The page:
Remember World AIDS Day? It's Today.

It is incredible to see how the American experience of World AIDS Day has changed since it was first observed in 1988. Once upon a time, December first was about processing the massive personal and communal losses that we had all experienced in the year.  When the dying stopped and the grief was too much for us to process, it became about the third world, about getting treatment to those who did not have access.  Then there was an almost complete disappearance of the day from popular culture.  Those who had been most affected in San Francisco, New York and Los Angeles still held rallies and observed moments of silence, but few observed the memorial or used the day as a teaching opportunity.

But the past few years the observation of the day has experienced a kind of renaissance. As the AIDS Free Generation movement, the Berlin Patient, PrEP, and the many scientific advances in the field of AIDS treatment and prevention, have emerged - so has a new hope, one that seems to be inspiring us to rediscover our passion to fight, or at least to make the discussion of AIDS and HIV to return to a place of relevance.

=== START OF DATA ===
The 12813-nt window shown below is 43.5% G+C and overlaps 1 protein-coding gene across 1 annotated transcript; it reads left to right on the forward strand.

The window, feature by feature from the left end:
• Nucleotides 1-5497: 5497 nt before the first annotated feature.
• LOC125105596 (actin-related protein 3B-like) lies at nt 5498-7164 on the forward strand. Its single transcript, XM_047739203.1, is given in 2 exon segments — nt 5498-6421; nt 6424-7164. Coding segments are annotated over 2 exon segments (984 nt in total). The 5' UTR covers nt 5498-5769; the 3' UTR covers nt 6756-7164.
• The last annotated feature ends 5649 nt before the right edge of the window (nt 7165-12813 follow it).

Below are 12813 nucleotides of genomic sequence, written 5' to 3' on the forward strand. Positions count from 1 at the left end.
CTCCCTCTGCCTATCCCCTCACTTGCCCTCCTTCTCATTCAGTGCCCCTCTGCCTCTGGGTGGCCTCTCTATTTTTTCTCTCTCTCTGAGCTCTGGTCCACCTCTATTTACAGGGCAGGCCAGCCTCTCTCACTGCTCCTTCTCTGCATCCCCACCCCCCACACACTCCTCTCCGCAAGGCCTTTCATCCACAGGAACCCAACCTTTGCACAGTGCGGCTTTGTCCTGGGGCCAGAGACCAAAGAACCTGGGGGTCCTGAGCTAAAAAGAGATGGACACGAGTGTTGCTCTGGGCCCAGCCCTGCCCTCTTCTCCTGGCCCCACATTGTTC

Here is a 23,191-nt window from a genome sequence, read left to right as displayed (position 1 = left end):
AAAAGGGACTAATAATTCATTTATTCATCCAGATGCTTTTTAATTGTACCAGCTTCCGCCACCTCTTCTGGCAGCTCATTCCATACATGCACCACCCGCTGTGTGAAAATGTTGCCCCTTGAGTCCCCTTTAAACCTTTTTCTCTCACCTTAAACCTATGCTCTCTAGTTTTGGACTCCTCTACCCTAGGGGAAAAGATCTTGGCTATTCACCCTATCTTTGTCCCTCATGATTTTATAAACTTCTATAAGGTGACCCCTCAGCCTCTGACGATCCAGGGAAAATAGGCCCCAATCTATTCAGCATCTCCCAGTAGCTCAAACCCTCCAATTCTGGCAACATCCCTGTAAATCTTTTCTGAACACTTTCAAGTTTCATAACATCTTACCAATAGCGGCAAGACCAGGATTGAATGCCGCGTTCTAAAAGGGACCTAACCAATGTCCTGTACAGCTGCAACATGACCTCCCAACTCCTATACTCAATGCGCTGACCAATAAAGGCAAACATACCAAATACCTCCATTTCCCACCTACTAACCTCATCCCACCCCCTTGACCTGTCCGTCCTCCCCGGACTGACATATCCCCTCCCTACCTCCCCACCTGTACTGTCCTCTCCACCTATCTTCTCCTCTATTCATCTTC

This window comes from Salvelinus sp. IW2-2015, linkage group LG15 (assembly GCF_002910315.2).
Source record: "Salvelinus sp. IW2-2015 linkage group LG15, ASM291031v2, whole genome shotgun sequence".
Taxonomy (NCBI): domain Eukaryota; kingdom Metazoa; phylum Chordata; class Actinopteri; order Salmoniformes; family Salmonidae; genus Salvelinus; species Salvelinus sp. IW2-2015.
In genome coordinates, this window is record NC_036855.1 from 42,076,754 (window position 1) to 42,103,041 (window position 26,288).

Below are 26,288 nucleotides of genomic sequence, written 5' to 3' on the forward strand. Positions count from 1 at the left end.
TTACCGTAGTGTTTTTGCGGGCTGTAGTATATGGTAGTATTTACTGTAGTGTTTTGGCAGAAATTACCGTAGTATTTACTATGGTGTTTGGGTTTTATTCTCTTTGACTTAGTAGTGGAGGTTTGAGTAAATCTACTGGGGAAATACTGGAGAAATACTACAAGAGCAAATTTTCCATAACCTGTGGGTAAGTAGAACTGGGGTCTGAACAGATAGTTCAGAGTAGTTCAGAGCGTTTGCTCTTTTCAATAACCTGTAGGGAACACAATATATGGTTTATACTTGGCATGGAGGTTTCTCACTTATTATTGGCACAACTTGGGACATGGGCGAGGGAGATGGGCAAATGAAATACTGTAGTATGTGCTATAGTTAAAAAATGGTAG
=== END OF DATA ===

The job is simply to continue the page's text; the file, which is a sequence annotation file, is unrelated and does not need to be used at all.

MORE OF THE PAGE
Amfar's recent AIDS awareness campaign...

In the past few years, projects like SF’s AIDS Memorial Grove , The HIV Story Project, HBO’s adaption of The Normal Heart and emergence of community groups such as Let’s Kick ASS , it seems that after years of being invisible, it is quickly becoming cool to be AIDS focused again. 

With all that in mind, I want to offer you a few ideas about how to use a little of your time today to be focused on World Aids Day, remembrance and facilitating a new hope for the future of our cause. 

  • Watch HBO’s Vice Special Report: World AIDS Day  -  This documentary special works to bridge the knowledge gap about medical advances, both at home and around the world.
  • Visit  - a 24 hour digital remembrance space to commemorate those lost to AIDS.
  • Google “the Berlin Patient” – this inspiring story will change everything you think you know about what AIDS might be.
  • Download and read the Department of State’s blueprint for creating an AIDS-Free Generation- this PDF outlines the goal to have the first generation of AIDS-free babies born in 2016. 
  • Explore Generations HIV - this project of The HIV Story Project bills itself as a digital AIDS quilt for the 21st Century.

A man lights a candle in the National Aids Memorial grove in San Fransisco.

Whatever you do to observe World AIDS Day today, please take the time to learn something about the new world of AIDS.  The landscape has changed drastically in the past few years. If you haven’t spent the time to learn how, then you don’t know what you are missing.